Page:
There is increasing demand for high-level skills in interdisciplinary research, participatory research methods and knowledge of children's rights. Professionals within children/human rights-focused NGOs, public officials, educators, social workers and health professionals who work with children should find this degree beneficial. The MSc is a good foundation for students wishing to pursue their own research through doctoral study.
Queen's postgraduates reap exceptional benefits. Unique initiatives, such as Degree Plus and Researcher Plus bolster our commitment to employability, while innovative leadership and executive programmes help our students gain key leadership positions both nationally and internationally.
Previous graduates have been successful in gaining jobs with international and national children’s rights NGOs while others have gone on to pursue doctoral study. Many of our graduates have also undertaken the course as form of professional development within their existing careers in areas such as law, medicine, education, social work and policy development.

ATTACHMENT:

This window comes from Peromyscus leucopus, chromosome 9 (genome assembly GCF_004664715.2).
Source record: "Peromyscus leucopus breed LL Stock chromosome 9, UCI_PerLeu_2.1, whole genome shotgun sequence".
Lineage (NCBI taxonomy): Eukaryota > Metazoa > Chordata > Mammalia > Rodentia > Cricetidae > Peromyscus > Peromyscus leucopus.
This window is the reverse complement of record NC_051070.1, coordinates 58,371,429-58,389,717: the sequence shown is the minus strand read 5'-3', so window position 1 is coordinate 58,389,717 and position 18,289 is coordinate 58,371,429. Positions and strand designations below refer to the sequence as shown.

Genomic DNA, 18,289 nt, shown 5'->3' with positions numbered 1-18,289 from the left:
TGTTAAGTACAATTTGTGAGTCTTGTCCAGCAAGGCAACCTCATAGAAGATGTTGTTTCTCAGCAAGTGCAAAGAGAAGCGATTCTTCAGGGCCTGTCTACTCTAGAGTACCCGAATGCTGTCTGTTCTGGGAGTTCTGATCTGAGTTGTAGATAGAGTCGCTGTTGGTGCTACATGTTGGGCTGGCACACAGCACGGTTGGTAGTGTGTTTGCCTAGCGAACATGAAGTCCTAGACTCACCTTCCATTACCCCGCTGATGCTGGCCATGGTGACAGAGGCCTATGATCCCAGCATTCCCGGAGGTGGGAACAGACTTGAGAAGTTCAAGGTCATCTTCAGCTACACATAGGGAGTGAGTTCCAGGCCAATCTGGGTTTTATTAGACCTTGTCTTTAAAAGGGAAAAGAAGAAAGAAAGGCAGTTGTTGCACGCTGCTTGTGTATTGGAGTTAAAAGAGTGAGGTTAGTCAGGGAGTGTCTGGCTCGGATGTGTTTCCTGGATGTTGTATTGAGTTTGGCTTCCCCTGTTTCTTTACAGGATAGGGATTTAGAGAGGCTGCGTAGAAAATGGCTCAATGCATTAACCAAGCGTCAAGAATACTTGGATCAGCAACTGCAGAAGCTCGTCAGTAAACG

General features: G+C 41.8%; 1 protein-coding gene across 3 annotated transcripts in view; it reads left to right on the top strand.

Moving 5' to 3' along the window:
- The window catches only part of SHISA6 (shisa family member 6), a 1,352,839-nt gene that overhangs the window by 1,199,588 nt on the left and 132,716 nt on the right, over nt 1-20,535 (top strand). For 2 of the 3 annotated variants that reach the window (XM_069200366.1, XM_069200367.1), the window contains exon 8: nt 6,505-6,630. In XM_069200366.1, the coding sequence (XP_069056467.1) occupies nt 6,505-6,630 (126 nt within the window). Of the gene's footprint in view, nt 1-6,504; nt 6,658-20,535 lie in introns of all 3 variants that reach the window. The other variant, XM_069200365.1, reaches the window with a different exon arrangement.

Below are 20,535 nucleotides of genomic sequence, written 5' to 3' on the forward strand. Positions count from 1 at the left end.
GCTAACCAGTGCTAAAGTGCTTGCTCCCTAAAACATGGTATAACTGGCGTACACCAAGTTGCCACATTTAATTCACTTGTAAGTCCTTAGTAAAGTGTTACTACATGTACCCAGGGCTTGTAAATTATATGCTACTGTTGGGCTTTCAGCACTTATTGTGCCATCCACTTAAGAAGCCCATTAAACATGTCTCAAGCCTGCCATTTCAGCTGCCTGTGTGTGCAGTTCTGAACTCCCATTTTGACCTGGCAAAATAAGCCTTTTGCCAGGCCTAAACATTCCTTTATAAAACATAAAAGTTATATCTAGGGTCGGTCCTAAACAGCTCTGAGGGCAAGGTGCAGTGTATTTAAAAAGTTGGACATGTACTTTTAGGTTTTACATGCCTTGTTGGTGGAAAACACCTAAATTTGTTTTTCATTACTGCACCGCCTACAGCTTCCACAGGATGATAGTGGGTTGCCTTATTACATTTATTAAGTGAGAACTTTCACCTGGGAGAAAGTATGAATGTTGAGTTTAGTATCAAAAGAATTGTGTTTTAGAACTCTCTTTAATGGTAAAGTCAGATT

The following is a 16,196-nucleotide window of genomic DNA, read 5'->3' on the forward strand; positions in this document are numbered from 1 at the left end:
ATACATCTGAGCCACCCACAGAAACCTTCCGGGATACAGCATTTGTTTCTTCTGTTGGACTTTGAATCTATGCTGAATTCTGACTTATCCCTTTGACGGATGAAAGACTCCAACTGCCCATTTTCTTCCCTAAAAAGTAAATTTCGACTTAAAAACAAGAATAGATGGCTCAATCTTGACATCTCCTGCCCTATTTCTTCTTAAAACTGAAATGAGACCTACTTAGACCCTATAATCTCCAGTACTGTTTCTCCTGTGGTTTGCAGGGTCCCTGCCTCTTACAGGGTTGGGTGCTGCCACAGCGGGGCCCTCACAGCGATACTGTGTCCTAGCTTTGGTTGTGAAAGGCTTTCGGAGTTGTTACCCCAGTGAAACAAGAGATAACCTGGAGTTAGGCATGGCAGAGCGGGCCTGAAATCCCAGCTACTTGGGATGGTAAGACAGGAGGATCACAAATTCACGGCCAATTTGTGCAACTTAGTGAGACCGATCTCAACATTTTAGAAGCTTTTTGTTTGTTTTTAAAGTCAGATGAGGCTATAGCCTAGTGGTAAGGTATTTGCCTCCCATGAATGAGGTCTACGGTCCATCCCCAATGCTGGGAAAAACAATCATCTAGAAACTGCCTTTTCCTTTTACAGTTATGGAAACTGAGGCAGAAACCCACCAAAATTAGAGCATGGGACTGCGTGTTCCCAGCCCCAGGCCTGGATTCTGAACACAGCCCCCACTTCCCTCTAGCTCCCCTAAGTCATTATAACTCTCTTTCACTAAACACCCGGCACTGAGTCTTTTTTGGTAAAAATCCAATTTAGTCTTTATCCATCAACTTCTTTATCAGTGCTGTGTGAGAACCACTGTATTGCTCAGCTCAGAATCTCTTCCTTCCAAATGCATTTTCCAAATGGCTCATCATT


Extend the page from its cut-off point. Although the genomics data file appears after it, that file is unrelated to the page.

Learning and Teaching
Learning opportunities available with this course are outlined below:
Learning and Teaching Methods
A combination of face-to-face sessions and online learning formats.
Assessments associated with this course are outlined below:
There are no written examinations. A variety of assessment methods will be used including assignments, research proposals, policy briefings and participation in workshops. Students will have the option of undertaking research work for external organisations to submit as part of their dissertation.
The Graduate School
The School is located within a recently renovated building, with state of the art teaching and learning facilities, together with dedicated student space including a large student common room. The teaching facilities enable an interactive learning environment.